Orange is the new hack: 891 more lobbyists gain inside access to Parliament House
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Federal authorities are being asked to reveal the names of the politicians who give lobbyists full access to Parliament House after growing frustration over hundreds of people who can wield influence in the building without disclosure.
A crossbench alliance is pushing for new rules to reveal the people who have gained unfettered access to the building’s private corridors with sponsored bright orange passes signed by federal politicians under a system that keeps their identities secret.
Nearly 1800 people have access to Parliament House with passes sponsored by parliamentarians.Credit:
But the push is raising concerns over privacy and security because the sponsored passes include family members and other people who are not engaged in lobbying, which means parliamentary authorities are likely to reject the blanket release of all the names.
One politician has approved 55 of the special passes but cannot be identified, according to new details uncovered by a question from independent Senator David Pocock to the officials who supervise the security passes for politicians, staff, the media and visitors.
Pocock will issue a call for greater transparency on Wednesday with a letter signed by fellow crossbenchers and asking the presiding officers in the Senate and the House of Representatives to disclose the passholder names and their sponsors.
The number of sponsored passes reached 1791 in February and included 891 issued since this parliament began in July, although the total number has been higher in the past.
A key concern among crossbenchers is that lobbyists and others can walk unannounced into the offices of all ministers, backbenchers and independents at any time because they have full access to the building around the clock.
Some crossbenchers are so frustrated with surprise visits from lobbyists that they have begun locking their doors, said one adviser who was not authorised to speak on the record.
“People want more transparency and accountability from politicians,” Pocock said.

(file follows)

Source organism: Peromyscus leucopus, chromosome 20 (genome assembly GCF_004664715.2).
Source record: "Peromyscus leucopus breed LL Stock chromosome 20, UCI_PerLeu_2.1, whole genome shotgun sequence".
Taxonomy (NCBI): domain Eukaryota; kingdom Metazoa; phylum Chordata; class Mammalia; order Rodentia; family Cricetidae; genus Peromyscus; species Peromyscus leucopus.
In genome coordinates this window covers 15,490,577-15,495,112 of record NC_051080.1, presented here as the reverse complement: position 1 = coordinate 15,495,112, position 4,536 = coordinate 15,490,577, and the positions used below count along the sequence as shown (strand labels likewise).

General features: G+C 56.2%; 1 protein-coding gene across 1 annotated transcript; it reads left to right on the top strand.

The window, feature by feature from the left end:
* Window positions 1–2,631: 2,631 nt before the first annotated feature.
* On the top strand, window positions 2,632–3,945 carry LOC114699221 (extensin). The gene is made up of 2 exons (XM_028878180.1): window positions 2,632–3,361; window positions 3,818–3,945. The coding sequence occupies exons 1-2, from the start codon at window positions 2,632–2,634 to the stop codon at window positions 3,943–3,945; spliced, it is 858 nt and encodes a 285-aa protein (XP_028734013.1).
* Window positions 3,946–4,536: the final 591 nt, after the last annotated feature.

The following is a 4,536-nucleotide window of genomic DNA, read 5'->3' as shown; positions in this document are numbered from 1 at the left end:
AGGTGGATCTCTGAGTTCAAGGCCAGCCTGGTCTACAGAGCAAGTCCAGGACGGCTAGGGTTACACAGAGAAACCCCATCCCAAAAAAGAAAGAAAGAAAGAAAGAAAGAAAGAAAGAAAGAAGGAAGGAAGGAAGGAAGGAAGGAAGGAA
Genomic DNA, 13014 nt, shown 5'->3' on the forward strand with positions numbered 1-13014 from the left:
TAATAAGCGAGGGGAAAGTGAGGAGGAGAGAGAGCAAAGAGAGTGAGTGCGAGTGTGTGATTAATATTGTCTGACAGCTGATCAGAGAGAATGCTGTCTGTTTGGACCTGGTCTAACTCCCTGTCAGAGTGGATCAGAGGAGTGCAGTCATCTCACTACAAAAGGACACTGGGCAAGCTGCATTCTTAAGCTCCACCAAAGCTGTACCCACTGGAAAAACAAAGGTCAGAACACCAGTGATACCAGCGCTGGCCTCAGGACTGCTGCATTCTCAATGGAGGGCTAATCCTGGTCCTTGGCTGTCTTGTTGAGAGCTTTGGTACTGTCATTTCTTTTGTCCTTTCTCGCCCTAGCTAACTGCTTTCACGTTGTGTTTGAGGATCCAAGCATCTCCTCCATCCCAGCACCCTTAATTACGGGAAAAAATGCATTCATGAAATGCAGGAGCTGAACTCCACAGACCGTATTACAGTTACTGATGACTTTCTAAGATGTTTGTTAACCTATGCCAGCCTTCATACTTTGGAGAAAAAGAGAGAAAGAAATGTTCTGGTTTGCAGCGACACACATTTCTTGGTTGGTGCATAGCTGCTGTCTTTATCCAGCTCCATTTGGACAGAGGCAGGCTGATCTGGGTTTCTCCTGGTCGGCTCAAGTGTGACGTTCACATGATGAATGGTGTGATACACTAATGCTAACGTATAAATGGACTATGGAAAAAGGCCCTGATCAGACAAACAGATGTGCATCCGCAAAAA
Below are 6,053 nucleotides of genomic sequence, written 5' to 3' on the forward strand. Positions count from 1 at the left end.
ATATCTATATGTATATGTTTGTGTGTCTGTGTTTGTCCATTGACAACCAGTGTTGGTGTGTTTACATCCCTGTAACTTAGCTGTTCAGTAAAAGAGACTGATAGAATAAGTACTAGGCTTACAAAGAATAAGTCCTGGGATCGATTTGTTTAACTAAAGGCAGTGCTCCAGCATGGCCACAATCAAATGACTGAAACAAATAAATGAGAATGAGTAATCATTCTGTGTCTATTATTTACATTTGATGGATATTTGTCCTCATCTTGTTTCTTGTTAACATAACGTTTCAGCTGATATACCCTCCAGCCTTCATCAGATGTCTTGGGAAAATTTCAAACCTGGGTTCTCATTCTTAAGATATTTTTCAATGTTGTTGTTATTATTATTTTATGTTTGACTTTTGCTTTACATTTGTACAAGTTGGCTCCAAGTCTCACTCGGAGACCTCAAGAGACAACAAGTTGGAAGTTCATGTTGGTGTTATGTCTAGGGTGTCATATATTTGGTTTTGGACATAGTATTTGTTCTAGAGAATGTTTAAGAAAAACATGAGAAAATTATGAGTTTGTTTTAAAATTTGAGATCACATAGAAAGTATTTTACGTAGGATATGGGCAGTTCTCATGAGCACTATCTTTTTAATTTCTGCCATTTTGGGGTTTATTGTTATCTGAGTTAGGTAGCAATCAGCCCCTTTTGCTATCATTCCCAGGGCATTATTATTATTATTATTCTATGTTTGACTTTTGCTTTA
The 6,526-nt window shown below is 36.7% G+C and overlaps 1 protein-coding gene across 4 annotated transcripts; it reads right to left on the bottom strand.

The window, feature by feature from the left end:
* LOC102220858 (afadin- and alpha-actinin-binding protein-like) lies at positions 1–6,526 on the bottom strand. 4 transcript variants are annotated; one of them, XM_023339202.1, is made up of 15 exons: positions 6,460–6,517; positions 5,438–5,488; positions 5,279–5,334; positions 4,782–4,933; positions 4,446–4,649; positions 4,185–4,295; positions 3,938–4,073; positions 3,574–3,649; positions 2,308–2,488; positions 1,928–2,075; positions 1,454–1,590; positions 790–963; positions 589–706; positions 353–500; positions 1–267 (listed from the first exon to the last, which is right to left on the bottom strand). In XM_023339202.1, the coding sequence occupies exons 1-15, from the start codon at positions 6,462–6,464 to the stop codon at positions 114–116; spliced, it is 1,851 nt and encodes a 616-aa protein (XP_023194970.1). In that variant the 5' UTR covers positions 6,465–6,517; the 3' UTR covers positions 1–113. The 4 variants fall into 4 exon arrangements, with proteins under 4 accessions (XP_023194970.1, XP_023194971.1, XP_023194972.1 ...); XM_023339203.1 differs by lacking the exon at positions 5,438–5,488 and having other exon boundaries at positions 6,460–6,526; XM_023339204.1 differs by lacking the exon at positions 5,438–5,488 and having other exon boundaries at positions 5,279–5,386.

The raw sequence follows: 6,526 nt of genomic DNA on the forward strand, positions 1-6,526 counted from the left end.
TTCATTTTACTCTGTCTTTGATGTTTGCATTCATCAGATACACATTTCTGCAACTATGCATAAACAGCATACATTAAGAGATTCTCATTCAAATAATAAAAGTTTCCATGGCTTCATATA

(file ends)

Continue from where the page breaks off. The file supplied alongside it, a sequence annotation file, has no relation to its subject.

The sponsored passes can be issued to anyone as long as the applicant agrees to a security check and is approved by a member of parliament.
“While sponsored passes serve a legitimate purpose, Australians deserve to know who their representatives are granting unfettered access to Parliament House.
“Disclosing sponsored passes is a small but meaningful way we can build trust and strengthen our democracy.”
Pocock has raised the issue over several weeks in meetings with House of Representatives Speaker Milton Dick and Senate President Sue Lines, the presiding officers in charge of Parliament House, but he has encountered serious objections to his call for full disclosure.
One concern is the challenge of defining the lobbyists who should be disclosed when many policy advocates use sponsored passes so they can speak up on issues in Parliament House, sometimes as guests of politicians at press conferences.
A potential compromise is a review that considers greater disclosure for people on the federal government’s public register of lobbyists, although this has raised separate concern about the strength of the regime because in-house lobbyists – such as public affairs officers at big companies – do not have to be disclosed on the public register.
Parliament House operates with several pass categories including blue for ministerial staff, white for parliamentary staff, green for commonwealth department employees and yellow for press gallery journalists.
The sponsored passes, which are orange, can be issued to anyone as long as the applicant agrees to a security check and is approved by any senator or member of the House of Representatives, making them the only pass category for lobbyists and others who want to influence those in power. The passes are valid for three years.
Those who hold the orange passes can include union officials, a politician’s family members, diplomats, business executives and advocates for causes ranging from climate change action to industry development and protection from domestic violence.
Pocock has gained support for his call from independents including Helen Haines, Zoe Daniel, Zali Steggall, Allegra Spender, Kylea Tink, Monique Ryan and Kate Chaney in the lower house. Supporters in the Senate include Lidia Thorpe, Jacqui Lambie and Tammy Tyrrell of the Jacqui Lambie Network as well as Ralph Babet of the United Australia Party.
“We ask that you enact greater transparency around sponsored passholder arrangements,” they say in the letter.
“We are of the view that the names and organisations of sponsored passholders should be published on the biographical pages of the sponsoring members and senators on the aph.gov.au website.
“The UK, New Zealand and Canadian parliaments, and the US Congress, all have arrangements in place to allow scrutiny of passes granted by parliamentarians. There’s no reason Australia shouldn’t do the same.”
Cut through the noise of federal politics with news, views and expert analysis from Jacqueline Maley. Subscribers can sign up to our weekly Inside Politics newsletter here.
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